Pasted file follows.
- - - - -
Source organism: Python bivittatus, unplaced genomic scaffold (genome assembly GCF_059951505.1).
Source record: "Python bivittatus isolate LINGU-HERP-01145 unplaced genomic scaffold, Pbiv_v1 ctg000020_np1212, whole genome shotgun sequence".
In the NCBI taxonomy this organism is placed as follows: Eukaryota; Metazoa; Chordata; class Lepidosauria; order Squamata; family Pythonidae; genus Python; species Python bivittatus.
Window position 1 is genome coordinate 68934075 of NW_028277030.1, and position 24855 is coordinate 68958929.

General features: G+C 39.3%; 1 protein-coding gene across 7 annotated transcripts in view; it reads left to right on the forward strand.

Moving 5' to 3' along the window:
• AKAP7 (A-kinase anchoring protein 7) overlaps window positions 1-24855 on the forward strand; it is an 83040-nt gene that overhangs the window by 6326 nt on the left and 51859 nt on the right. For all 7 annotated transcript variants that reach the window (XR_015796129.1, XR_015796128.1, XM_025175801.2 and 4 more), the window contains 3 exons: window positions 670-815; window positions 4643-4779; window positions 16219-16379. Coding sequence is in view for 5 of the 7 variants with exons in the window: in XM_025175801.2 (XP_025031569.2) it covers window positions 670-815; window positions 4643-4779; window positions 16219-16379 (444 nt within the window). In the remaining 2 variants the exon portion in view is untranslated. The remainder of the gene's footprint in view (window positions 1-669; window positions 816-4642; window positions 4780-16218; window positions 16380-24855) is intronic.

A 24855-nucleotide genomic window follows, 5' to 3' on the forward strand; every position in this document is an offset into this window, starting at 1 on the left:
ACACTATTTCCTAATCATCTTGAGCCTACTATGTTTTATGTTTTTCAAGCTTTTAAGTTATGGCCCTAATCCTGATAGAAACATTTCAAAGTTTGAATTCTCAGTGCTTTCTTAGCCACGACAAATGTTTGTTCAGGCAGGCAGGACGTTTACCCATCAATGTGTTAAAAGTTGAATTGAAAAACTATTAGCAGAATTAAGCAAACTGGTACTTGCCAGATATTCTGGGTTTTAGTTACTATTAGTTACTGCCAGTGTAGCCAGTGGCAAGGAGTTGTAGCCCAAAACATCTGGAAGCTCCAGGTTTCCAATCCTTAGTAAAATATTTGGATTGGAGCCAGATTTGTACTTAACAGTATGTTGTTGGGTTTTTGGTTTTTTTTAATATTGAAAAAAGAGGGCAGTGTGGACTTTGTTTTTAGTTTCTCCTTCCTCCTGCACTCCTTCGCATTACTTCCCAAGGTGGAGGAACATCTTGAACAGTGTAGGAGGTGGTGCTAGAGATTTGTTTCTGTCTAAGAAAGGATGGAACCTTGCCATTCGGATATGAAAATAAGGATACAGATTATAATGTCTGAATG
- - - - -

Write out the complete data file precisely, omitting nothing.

Source organism: Python bivittatus, unplaced genomic scaffold (genome assembly GCF_059951505.1).
Source record: "Python bivittatus isolate LINGU-HERP-01145 unplaced genomic scaffold, Pbiv_v1 ctg000020_np1212, whole genome shotgun sequence".
In the NCBI taxonomy this organism is placed as follows: Eukaryota; Metazoa; Chordata; class Lepidosauria; order Squamata; family Pythonidae; genus Python; species Python bivittatus.
Window position 1 is genome coordinate 68934075 of NW_028277030.1, and position 24855 is coordinate 68958929.

General features: G+C 39.3%; 1 protein-coding gene across 7 annotated transcripts in view; it reads left to right on the forward strand.

Moving 5' to 3' along the window:
• AKAP7 (A-kinase anchoring protein 7) overlaps window positions 1-24855 on the forward strand; it is an 83040-nt gene that overhangs the window by 6326 nt on the left and 51859 nt on the right. For all 7 annotated transcript variants that reach the window (XR_015796129.1, XR_015796128.1, XM_025175801.2 and 4 more), the window contains 3 exons: window positions 670-815; window positions 4643-4779; window positions 16219-16379. Coding sequence is in view for 5 of the 7 variants with exons in the window: in XM_025175801.2 (XP_025031569.2) it covers window positions 670-815; window positions 4643-4779; window positions 16219-16379 (444 nt within the window). In the remaining 2 variants the exon portion in view is untranslated. The remainder of the gene's footprint in view (window positions 1-669; window positions 816-4642; window positions 4780-16218; window positions 16380-24855) is intronic.

A 24855-nucleotide genomic window follows, 5' to 3' on the forward strand; every position in this document is an offset into this window, starting at 1 on the left:
ACACTATTTCCTAATCATCTTGAGCCTACTATGTTTTATGTTTTTCAAGCTTTTAAGTTATGGCCCTAATCCTGATAGAAACATTTCAAAGTTTGAATTCTCAGTGCTTTCTTAGCCACGACAAATGTTTGTTCAGGCAGGCAGGACGTTTACCCATCAATGTGTTAAAAGTTGAATTGAAAAACTATTAGCAGAATTAAGCAAACTGGTACTTGCCAGATATTCTGGGTTTTAGTTACTATTAGTTACTGCCAGTGTAGCCAGTGGCAAGGAGTTGTAGCCCAAAACATCTGGAAGCTCCAGGTTTCCAATCCTTAGTAAAATATTTGGATTGGAGCCAGATTTGTACTTAACAGTATGTTGTTGGGTTTTTGGTTTTTTTTAATATTGAAAAAAGAGGGCAGTGTGGACTTTGTTTTTAGTTTCTCCTTCCTCCTGCACTCCTTCGCATTACTTCCCAAGGTGGAGGAACATCTTGAACAGTGTAGGAGGTGGTGCTAGAGATTTGTTTCTGTCTAAGAAAGGATGGAACCTTGCCATTCGGATATGAAAATAAGGATACAGATTATAATGTCTGAATG